Hours of Operation

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All Attractions
Tuesday to Sunday
Open 10 am – 4 pm

Monday
Closed

 

Upcoming holidays

Thanksgiving Day
(Monday, October 10):
All Attractions
Open 10 am – 4 pm

 

See Planetarium show
schedule, here.

 

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Author Archives: Scott Young

The 2022 Perseid Meteor Shower

[Image: Prokhor Minina/Unsplash] August brings with it hot summer days, earlier sunsets, and the annual Perseid meteor shower. Here’s how you can get the best view of the shooting stars this season. TL;DR: Best views  for Manitobans will occur between 3 a.m. and 5 a.m. on the morning of Saturday, August 13th, or the mornings immediately before or after that date. Go somewhere where you can see the stars, face…

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Dinosaurs and Stars

Asteroids pass close to the Earth quite often, but most are small. A large asteroid approaching Earth is cause for concern. Image: NASA By Scott Young, Planetarium Astronomer At the Manitoba Museum, we know that just about everyone loves dinosaurs. It’s easy to understand why. Dinosaurs grew to enormous sizes, existed all over the planet, and ruled the Earth for about 165 million years. Then, they disappeared –all at once–…

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Together Under the Stars: A Gateway to Discovery and Inspiration

By Scott D. Young, Planetarium Astronomer Why are people fascinated by the stars? Perhaps because we see ourselves reflected in them. The rotation of the Earth defines our days with the rising and setting of the Sun. Every culture throughout history has drawn its hopes and dreams in the night sky, developing its own constellations to help track the seasons. These cycles have defined the human experience throughout time, and…

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Comet Leonard visible in morning

Comet Leonard finder chart

At the edge of the solar system, there is a cloud of small, icy objects that are left over from the formation of the solar system. They’re too small to see from Earth, and much too far to visit, and yet they are like a deep=freezer full of evidence of how our solar system formed, preserved in the cold of deep space. Luckily, every so often one of these icy…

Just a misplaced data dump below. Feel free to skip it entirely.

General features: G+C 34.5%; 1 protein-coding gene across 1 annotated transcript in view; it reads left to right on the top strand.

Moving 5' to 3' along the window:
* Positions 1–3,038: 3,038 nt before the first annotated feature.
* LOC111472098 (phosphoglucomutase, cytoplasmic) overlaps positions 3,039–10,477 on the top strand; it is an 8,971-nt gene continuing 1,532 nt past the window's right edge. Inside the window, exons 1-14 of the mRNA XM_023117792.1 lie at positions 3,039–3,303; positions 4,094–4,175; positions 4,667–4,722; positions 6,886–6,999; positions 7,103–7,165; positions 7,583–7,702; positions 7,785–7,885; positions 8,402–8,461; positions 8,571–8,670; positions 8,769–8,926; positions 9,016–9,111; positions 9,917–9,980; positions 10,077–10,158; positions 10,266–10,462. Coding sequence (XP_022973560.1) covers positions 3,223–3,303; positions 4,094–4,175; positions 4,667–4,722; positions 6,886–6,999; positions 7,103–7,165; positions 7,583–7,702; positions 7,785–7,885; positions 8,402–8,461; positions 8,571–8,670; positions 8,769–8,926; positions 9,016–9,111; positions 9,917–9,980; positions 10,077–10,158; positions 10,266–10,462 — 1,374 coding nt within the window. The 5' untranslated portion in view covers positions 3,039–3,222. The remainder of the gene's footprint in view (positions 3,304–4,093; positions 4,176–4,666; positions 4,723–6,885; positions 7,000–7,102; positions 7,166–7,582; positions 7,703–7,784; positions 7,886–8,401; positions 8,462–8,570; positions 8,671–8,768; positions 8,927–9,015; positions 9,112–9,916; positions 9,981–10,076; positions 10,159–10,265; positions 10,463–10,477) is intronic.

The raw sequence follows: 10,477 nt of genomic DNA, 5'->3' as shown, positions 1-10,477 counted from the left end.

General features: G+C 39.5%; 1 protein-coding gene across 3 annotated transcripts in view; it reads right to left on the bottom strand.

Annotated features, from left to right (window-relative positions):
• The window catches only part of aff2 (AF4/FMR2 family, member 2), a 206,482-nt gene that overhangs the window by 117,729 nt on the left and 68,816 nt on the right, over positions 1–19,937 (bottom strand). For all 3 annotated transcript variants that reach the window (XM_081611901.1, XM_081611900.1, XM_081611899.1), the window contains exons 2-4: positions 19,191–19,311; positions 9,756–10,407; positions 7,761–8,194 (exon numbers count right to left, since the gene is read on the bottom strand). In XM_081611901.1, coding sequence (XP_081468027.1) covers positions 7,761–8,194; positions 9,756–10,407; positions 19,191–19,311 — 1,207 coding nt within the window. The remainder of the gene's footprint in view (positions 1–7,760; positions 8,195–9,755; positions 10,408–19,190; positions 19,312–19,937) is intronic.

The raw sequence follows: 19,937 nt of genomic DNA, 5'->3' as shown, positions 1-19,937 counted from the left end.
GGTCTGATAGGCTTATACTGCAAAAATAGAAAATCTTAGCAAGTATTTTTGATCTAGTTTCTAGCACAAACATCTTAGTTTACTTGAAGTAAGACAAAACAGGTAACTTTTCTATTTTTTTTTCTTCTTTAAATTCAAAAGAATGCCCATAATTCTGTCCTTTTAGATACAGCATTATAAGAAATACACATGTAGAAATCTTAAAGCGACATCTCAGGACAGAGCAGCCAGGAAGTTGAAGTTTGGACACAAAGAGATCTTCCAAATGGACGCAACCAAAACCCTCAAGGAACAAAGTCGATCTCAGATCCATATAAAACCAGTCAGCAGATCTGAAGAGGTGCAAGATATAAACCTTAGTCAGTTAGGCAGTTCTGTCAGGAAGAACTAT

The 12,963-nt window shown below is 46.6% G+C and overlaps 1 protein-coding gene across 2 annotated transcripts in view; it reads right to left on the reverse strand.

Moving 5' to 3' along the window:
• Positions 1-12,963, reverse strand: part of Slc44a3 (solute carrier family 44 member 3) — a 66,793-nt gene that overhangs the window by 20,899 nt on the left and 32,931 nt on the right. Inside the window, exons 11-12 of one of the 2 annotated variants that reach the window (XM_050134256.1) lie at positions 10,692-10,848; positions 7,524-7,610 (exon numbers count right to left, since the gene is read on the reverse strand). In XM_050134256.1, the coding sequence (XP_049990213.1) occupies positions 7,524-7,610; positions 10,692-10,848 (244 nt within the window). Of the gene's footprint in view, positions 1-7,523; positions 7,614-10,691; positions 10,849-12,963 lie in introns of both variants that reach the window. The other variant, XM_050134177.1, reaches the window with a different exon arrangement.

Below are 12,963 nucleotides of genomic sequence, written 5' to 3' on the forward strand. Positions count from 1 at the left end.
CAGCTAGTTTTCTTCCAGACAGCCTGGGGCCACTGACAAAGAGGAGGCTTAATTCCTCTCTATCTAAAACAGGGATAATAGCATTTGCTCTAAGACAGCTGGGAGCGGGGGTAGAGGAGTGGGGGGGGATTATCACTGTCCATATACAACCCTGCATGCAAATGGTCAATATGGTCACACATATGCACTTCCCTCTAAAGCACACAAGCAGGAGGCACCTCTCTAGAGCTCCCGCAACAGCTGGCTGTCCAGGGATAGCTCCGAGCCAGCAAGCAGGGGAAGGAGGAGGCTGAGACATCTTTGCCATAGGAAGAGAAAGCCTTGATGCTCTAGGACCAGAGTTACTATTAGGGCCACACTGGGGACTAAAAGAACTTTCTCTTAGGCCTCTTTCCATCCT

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Perseids Meteor Shower: 2021 edition

August brings the Perseids meteor shower, an annual event that gets many people looking skyward. In recent years, social media has been hyping (and sometimes overhyping) celestial events, since they tend to generate a lot of interest (and thus “clicks”, “likes”, and “shares”), so it can be hard to know what you can actually expect to see. Here is the Manitoba Museum Planetarium’s guide to the 2021 Perseids meteor shower….

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A Sunrise Solar Eclipse

From Winnipeg, the rising sun on June 10, 2021 will appear similar to this view, shot during the 2017 eclipse. [Image: Scott D. Young]   On the morning of June 10, 2021, early risers across Manitoba will see a partial eclipse of the sun from most of Manitoba. TO VIEW THE ECLIPSE YOU MUST USE ONE OF THE SAFE METHODS DESCRIBED BELOW. The eclipse is already underway by the time…

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The Great Planetary Conjunction of 2020

As you may have heard, on December 21st the planets Jupiter and Saturn will be very close together in the sky, an event called a conjunction. Because this coincidentally is happening on the same day as the winter solstice, and only a few days before Christmas, a lot of media have dubbed this the Christmas Star. There’s been some confusion about what exactly that means and how you can see…

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Comet NEOWISE Update

UPDATE 25 Jul 2020: The comet has faded below naked-eye visibility but it still visible in binoculars as a small fuzzy patch. The tail has shrunk but it still visible in photos. With the moon entering the evening sky and the comet fading, this object is well past its prime. We’ll have to turn our attention to the upcoming Perseid meteor shower, which peaks on August 11th and 12th, and the…

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Comet in the Morning Sky

Dr. Jennifer West, Dunlap Institute for Astronomy, University of Toronto

There’s a pretty bright comet in the morning sky right now, with the poetic name of NEOWISE C/2020 F3. The NEOWISE satellite is the Near Earth Object Wide-field Infrared Survey Explorer, a NASA satellite that looks for comets and asteroids that come close to Earth. NEOWISE finds so many new objects that they just get a serial number instead of a proper name. For the purposes of this article, we’ll…

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Astronomy Day 2020 is Saturday, May 2

International Astronomy Day is Saturday, May 2, 2020, and we’re celebrating with online programming and a virtual telescope party. See the schedule below. Astronomy Day was founded in the 1973 as a day when professional and amateur astronomers around the world would bring the wonder of the universe to the public. Astronomy clubs, planetaria, science centres, and universities have traditionally run public events during the day, and telescope viewing parties…

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